Every chapter of the Bible in 140 characters or less.
Between August 2010 and November 2013, I summarised the Bible on Twitter - one tweet per chapter, one chapter per day.
The @biblesummary account has 30,141 followers.
Bible Summary has been featured in the news all over the world.
Now available for Kindle
It's almost three months since I finished Bible Summary. That's hard to believe!
Life with a young family and work opportunities have quickly swallowed up the morning slot that I used to spend reading and summarising. I can't think how I ever managed to fit it in now!
I still connect with Scripture most days (especially as my son always asks for some pages from the Jesus Storybook Bible before bed at the moment) but I do need to find a more regular pattern for my personal reading. It feels very strange to say that.
The project itself is still surprisingly full of life. There aren't many days that go by without someone getting in touch with comments, questions or ideas. The website gets ever more visitors. And the finished Twitter account still gets new followers and retweets every day.
My partnership with Bible Gateway is going well. They're up to Genesis 36 at @biblegateway. I enjoy seeing the updates every day, and it was great to contribute a first guest post to their blog a couple of weeks ago.
There's a good amount of interest in the Kindle version of Bible Summary. So much so that I'm looking into the possibility of releasing it through other channels, potentially even as an actual paper-and-ink book. (Do let me know if you'd be keen on a print version - the more people ask for it, the more I'm likely to make it happen.)
Beyond that, I've been doing some writing for RBC Ministries about my experiences with the project, which I'll say more about in due course.
And I've also begun work on a new Bible Summary-related project for Authentic Media. Again, I'll say more later, but I'm excited to be coming back to the question of how to encourage engagement with Scripture.
More than ever I am incredibly grateful for all your interest in the project.
This is the final part of a short series of interviews with people who have summarised the Bible on Twitter. Here I'm answering my own questions. I also interviewed:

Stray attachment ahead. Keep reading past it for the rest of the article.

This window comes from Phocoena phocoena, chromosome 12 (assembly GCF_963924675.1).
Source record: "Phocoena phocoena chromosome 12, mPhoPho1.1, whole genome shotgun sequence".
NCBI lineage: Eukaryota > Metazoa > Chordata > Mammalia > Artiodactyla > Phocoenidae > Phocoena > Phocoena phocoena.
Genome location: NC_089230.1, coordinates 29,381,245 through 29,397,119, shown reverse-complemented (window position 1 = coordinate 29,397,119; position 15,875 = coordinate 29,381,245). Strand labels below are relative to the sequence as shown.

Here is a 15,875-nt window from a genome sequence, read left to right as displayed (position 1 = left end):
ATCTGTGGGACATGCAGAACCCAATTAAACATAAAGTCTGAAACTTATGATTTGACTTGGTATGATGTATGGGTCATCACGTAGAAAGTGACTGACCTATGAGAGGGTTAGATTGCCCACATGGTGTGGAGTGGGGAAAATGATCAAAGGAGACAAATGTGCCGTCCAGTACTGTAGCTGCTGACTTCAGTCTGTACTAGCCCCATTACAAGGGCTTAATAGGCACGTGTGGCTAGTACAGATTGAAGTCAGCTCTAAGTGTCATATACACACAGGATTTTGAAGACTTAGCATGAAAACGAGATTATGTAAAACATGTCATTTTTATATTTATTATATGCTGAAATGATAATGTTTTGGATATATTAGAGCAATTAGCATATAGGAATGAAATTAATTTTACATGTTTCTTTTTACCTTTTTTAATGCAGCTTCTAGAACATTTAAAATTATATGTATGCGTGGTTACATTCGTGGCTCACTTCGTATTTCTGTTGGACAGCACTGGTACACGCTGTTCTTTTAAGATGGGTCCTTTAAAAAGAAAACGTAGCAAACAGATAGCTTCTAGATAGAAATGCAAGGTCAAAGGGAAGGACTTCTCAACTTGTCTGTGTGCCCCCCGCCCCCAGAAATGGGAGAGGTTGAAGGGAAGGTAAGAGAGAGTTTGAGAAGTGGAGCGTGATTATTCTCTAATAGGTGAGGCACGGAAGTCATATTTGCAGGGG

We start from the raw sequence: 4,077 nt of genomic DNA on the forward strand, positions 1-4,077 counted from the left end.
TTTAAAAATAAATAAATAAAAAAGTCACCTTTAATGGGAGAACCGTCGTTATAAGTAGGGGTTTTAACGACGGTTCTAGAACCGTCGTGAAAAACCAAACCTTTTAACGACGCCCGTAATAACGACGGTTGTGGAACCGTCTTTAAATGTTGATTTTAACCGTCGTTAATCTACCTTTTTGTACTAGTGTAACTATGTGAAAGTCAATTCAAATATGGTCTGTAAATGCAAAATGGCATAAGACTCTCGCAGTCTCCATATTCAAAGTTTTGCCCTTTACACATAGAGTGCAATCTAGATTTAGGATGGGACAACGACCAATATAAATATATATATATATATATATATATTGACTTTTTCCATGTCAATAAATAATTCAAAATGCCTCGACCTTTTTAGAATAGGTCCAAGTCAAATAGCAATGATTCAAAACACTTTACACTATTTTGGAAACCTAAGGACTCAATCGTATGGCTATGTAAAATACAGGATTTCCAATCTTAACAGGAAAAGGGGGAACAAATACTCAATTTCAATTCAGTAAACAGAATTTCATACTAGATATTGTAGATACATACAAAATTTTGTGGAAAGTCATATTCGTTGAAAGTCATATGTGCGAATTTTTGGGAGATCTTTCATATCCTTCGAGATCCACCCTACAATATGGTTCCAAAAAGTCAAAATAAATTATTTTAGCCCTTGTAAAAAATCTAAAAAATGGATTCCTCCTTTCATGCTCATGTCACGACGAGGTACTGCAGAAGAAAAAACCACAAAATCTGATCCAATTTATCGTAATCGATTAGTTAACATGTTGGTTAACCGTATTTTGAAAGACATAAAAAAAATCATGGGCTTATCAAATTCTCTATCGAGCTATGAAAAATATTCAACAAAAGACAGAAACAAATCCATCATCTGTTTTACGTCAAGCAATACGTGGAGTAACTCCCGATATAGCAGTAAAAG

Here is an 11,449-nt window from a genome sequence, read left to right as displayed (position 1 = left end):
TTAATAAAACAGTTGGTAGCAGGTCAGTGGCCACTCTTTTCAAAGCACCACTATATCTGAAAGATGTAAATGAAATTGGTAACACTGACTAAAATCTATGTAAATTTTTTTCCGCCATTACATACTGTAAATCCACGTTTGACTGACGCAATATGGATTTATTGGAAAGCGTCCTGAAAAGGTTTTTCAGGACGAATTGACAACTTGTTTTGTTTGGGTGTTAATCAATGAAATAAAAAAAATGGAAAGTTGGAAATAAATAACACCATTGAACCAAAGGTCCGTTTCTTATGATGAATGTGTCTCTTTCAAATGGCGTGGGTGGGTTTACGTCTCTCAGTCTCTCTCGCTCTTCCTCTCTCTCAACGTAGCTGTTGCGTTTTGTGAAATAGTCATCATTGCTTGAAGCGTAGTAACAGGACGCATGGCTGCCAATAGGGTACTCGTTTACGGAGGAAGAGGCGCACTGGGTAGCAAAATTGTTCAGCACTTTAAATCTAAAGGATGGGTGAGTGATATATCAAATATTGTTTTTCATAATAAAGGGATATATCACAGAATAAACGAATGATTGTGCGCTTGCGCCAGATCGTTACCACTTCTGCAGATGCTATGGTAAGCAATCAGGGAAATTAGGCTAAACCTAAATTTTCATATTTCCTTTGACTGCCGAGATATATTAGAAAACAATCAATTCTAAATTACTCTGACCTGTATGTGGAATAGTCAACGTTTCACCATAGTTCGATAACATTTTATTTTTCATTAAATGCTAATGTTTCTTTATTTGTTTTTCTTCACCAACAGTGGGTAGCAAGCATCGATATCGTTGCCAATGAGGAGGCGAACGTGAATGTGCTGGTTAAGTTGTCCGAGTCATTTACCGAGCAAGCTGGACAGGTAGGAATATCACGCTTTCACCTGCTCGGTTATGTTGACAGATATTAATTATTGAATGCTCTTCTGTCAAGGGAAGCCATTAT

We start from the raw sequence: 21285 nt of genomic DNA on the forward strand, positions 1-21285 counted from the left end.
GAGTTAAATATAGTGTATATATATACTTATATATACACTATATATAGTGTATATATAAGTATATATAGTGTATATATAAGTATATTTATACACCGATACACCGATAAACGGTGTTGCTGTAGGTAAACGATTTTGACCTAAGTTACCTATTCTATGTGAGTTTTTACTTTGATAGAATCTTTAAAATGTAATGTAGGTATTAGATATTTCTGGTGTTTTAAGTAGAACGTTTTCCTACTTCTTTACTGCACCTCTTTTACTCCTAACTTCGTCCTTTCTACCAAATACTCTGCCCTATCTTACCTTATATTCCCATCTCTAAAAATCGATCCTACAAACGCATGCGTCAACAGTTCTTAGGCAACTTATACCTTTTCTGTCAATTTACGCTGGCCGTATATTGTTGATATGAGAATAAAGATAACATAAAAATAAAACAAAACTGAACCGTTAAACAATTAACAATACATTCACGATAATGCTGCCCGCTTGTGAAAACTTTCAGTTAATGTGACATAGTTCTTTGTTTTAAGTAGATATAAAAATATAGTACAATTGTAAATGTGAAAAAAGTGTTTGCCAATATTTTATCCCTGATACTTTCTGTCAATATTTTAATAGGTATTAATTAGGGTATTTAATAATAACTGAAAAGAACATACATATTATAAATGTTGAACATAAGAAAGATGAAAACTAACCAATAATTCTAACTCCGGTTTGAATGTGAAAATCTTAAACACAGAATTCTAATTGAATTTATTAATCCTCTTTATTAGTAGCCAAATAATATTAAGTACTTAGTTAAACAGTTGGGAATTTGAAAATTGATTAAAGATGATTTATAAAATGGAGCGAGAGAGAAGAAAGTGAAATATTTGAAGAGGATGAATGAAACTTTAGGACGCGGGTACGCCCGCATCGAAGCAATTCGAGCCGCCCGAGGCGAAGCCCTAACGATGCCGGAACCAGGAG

Chris Juby finished his Bible Summary project in November 2013.
Firstly, what's your day job?
I'm director of worship at King's Church Durham, and a freelance web developer.
Why did you decide to summarise the Bible on Twitter?
I was looking for a way to pay more attention in daily Bible reading. I thought writing chapter summaries would help. Then I thought it would be fun to post the summaries to Twitter.
How would you describe your style?
As neutral as possible. I tried not to go beyond what was actually in the text. I wanted people to be able to hear the tone of the chapter in the summary. In fact I often ended up using direct quotes from the chapters. (That said, it's interesting to see what I've emphasised and what I've missed when I go back to the original chapters.)
Did you prepare the summaries in advance?
At first I read ahead quite a bit. With the earlier books it was tricky to know which characters and events needed an introduction. But as I got into my groove, and as my family life got busier after having a baby and then another, I tended to simply read and summarise one day at a time.
Did you ever miss a day?
No! I wasn't expecting to be so consistent when I started, but as I gained more followers I became determined not to miss a day. I ended up tweeting on holidays, Christmas Days, wedding anniversaries, and even on the days each of my sons were born. I owe a great deal to the patience and support of my wife!
Did you ever feel like giving up?
I don't think I ever seriously considered giving up, but I definitely had some miserable times. I think 2 Kings was the low. Repetitive and relentlessly depressing. And it seems I wasn't the only one who felt that way. That stretch was the only time that the project consistently lost Twitter followers.
Which was the hardest book, and why?
2 Kings, no question. People often find Leviticus the hardest, but I actually quite like it. 2 Kings is just endless records of terrible kings, and the finish line is no comfort because 1 and 2 Chronicles are more of the same.
Which was your favourite book, and why?
Wow, so many options! I really enjoyed all the Wisdom books. I've always had a soft spot for those anyway. I thought I would enjoy summarising the Gospels more than I did. I think Romans had the biggest impact on me. Trying to do justice to such rich chapters in so few characters forced me to get to grips with Paul's ideas in a much deeper way. I'm very pleased with my Romans summaries.
How has summarising the Bible affected your faith?
Summarising the Bible kept me in a rhythm of engagement with God through some pretty crazy years for me personally. I saw some huge new themes in Scripture as I read, and I was forced to properly wrestle with all my least favourite sections. I would be much worse off if I hadn't done it.
How much have you read the Bible since you finished?
It's been much harder than I thought! I decided not to just start back at the beginning, and I've actually struggled to find a new rhythm. I read the Bible in some form most days, but it was all too easy to drop the habit of starting every day with a whole chapter.
What's your next project?
I have several Bible Summary offshoots on the go. I'm partnering with Bible Gateway to retweet the whole project, and I'm working on two different book projects. Beyond Bible Summary, I'm recording an EP of worship songs that I've written, which I'm very excited about.
How can we get hold of your complete summary?
My first guest post is up on the Bible Gateway blog: